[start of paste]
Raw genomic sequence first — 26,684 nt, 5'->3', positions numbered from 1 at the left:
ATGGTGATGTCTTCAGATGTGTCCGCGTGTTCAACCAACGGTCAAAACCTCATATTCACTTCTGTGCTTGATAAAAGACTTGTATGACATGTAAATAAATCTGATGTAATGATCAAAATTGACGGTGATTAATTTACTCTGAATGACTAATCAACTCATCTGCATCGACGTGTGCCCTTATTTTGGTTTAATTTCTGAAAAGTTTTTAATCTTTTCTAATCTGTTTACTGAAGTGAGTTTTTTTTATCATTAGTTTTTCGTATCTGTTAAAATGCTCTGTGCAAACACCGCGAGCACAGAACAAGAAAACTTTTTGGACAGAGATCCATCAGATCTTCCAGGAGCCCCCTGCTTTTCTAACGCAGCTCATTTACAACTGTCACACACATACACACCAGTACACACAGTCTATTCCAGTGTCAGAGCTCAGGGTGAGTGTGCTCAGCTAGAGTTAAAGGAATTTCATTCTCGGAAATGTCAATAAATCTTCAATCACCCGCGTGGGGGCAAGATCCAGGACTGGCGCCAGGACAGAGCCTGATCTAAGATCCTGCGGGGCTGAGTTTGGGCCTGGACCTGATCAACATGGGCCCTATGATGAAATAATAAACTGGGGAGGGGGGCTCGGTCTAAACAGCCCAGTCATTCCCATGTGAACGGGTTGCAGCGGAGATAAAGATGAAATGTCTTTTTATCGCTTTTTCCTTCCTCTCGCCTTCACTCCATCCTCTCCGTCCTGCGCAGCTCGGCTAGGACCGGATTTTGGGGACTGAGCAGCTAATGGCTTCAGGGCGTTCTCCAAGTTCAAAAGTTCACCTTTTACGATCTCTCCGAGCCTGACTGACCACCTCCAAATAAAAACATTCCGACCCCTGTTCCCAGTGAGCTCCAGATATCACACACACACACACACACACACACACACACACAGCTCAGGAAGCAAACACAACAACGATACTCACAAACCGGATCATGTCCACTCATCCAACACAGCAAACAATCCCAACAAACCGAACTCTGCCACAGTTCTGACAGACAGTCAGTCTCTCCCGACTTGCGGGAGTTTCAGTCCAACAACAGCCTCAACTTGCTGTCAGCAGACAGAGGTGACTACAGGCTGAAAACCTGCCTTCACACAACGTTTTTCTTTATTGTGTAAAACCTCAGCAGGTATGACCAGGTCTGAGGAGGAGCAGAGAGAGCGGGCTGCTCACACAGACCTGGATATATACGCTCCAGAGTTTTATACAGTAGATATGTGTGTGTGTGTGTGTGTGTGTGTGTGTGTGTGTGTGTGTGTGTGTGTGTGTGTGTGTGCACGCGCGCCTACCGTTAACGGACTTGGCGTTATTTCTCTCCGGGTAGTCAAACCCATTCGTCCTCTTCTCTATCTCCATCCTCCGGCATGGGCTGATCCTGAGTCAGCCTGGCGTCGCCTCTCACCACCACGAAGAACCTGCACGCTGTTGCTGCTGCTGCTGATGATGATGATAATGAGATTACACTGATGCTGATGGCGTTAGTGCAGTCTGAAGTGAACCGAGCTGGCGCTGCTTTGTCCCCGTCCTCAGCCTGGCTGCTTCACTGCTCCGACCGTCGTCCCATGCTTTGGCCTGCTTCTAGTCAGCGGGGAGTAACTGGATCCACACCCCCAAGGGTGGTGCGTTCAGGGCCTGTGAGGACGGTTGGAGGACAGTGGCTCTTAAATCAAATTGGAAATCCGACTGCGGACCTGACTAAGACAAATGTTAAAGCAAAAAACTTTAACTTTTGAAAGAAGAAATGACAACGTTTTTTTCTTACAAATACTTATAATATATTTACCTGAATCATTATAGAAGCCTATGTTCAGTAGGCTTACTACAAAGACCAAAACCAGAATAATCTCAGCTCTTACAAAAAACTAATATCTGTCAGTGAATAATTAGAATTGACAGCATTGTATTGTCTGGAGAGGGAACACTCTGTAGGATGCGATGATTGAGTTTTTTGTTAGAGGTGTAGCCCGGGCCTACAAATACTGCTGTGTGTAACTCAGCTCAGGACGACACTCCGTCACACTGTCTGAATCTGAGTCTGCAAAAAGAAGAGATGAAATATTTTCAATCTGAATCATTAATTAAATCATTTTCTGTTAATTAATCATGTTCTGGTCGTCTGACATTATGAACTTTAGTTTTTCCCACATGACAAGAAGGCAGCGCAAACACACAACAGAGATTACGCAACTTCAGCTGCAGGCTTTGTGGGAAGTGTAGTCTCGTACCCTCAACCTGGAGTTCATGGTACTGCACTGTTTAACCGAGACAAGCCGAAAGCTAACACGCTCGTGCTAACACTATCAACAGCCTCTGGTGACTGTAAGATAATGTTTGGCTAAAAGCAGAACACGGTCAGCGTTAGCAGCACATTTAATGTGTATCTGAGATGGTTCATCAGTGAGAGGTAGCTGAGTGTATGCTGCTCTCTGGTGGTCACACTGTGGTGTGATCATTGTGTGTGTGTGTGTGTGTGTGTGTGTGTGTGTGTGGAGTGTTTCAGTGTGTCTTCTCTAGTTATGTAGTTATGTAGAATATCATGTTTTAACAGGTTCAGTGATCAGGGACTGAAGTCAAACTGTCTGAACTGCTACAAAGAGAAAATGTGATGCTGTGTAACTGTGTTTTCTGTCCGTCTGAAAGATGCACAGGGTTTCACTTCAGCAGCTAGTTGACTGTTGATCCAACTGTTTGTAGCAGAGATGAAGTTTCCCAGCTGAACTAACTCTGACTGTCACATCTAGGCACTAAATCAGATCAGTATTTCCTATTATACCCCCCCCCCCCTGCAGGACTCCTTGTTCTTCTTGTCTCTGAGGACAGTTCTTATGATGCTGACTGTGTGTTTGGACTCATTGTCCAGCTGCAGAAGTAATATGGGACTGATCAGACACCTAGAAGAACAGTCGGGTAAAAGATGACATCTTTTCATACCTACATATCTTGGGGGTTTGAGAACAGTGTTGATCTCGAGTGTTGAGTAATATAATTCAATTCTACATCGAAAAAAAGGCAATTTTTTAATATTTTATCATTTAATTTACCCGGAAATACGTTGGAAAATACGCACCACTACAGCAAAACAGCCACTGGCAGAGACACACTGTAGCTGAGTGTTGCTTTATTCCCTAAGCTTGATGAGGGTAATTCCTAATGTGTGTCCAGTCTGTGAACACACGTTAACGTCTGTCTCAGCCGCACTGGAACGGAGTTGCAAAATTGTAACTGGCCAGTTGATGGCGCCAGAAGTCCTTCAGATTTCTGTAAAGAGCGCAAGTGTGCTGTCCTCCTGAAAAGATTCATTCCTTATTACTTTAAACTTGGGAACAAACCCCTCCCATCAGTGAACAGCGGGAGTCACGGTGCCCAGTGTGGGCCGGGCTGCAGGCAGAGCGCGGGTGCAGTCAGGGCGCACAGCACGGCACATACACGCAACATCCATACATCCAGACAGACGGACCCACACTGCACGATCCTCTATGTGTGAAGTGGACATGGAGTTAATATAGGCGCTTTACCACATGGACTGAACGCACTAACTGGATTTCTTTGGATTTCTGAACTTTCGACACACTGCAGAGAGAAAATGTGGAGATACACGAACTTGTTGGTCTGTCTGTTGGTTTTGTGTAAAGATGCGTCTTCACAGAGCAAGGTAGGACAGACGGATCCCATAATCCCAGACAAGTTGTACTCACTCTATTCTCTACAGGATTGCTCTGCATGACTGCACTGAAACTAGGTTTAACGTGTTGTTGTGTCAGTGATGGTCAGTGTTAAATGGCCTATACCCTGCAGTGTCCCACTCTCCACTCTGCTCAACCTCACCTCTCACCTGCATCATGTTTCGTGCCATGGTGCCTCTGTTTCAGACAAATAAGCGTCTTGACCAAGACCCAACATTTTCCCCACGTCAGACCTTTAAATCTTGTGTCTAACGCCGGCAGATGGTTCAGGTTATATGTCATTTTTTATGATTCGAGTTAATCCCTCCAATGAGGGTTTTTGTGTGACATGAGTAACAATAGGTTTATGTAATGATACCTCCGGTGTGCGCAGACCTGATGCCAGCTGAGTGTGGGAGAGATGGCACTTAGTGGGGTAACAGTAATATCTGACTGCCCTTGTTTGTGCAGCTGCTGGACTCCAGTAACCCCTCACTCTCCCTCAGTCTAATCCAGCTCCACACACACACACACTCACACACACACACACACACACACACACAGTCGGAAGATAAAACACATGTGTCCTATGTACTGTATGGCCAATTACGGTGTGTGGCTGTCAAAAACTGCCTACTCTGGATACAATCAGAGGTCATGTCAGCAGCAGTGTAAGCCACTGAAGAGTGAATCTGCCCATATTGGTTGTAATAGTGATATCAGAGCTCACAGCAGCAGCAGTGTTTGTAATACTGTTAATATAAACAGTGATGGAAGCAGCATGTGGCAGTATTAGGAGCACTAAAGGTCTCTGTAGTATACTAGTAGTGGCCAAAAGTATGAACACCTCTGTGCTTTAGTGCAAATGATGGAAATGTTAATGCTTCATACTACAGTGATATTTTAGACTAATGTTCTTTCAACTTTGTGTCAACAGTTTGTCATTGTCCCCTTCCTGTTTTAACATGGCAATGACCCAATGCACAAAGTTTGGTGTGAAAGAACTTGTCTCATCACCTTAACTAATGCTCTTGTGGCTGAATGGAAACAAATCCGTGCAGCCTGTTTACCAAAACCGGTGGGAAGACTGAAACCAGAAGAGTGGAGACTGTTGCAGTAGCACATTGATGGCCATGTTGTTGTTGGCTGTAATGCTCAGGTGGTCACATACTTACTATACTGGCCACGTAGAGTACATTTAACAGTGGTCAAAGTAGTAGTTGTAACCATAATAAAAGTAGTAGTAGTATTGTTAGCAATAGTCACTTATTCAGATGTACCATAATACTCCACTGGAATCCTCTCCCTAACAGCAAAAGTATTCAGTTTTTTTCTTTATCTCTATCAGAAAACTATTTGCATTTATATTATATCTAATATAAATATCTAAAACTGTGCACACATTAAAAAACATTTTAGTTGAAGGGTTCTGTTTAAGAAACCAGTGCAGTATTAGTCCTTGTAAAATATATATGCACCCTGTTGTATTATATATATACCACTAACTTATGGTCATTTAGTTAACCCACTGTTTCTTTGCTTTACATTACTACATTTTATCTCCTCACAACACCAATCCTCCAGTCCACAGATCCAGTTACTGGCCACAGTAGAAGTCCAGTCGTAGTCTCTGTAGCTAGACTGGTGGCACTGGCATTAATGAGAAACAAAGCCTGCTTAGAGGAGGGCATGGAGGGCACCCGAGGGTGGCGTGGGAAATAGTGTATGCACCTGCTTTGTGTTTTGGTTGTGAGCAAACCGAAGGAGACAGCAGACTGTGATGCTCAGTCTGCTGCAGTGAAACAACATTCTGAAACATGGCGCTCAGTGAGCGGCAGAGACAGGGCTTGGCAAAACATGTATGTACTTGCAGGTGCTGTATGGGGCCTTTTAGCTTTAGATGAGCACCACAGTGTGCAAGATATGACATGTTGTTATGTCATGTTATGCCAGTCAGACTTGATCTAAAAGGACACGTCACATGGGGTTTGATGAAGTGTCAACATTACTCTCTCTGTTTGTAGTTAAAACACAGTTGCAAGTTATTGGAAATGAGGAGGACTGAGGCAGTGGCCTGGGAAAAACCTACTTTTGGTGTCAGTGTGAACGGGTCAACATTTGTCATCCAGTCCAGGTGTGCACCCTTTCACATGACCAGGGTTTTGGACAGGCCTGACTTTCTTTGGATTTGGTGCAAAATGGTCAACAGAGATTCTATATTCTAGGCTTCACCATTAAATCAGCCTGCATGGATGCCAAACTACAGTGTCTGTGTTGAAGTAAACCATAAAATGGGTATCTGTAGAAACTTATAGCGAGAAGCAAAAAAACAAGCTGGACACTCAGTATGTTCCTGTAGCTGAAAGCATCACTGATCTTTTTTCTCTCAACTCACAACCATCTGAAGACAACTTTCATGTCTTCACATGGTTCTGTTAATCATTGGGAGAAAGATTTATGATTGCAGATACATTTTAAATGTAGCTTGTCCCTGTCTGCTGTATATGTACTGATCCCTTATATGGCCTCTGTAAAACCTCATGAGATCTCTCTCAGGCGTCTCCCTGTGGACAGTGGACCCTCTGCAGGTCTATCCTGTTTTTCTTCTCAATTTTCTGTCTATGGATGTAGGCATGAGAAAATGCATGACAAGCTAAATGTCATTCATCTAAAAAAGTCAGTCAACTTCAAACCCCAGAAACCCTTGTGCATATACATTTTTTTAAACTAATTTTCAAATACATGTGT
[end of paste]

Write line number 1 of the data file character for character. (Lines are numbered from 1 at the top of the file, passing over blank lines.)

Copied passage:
Raw genomic sequence first — 26,684 nt, 5'->3', positions numbered from 1 at the left: